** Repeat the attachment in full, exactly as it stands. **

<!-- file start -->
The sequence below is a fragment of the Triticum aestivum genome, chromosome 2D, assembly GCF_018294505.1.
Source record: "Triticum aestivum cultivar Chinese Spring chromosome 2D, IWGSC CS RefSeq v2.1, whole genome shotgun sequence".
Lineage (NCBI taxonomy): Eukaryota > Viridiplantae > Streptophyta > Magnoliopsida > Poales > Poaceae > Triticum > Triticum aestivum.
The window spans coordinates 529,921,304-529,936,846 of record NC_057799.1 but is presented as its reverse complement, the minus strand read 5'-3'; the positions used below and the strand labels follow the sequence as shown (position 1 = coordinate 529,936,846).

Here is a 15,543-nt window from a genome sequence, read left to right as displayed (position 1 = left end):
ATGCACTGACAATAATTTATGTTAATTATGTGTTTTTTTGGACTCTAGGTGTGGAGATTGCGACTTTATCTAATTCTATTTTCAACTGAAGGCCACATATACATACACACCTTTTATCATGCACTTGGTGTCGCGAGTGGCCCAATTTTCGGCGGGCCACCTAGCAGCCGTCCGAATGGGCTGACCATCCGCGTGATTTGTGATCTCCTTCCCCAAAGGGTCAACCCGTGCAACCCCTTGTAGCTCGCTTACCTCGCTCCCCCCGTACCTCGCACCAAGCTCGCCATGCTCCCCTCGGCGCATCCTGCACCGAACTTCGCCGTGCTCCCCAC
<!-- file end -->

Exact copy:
The sequence below is a fragment of the Triticum aestivum genome, chromosome 2D, assembly GCF_018294505.1.
Source record: "Triticum aestivum cultivar Chinese Spring chromosome 2D, IWGSC CS RefSeq v2.1, whole genome shotgun sequence".
Lineage (NCBI taxonomy): Eukaryota > Viridiplantae > Streptophyta > Magnoliopsida > Poales > Poaceae > Triticum > Triticum aestivum.
The window spans coordinates 529,921,304-529,936,846 of record NC_057799.1 but is presented as its reverse complement, the minus strand read 5'-3'; the positions used below and the strand labels follow the sequence as shown (position 1 = coordinate 529,936,846).

Here is a 15,543-nt window from a genome sequence, read left to right as displayed (position 1 = left end):
ATGCACTGACAATAATTTATGTTAATTATGTGTTTTTTTGGACTCTAGGTGTGGAGATTGCGACTTTATCTAATTCTATTTTCAACTGAAGGCCACATATACATACACACCTTTTATCATGCACTTGGTGTCGCGAGTGGCCCAATTTTCGGCGGGCCACCTAGCAGCCGTCCGAATGGGCTGACCATCCGCGTGATTTGTGATCTCCTTCCCCAAAGGGTCAACCCGTGCAACCCCTTGTAGCTCGCTTACCTCGCTCCCCCCGTACCTCGCACCAAGCTCGCCATGCTCCCCTCGGCGCATCCTGCACCGAACTTCGCCGTGCTCCCCAC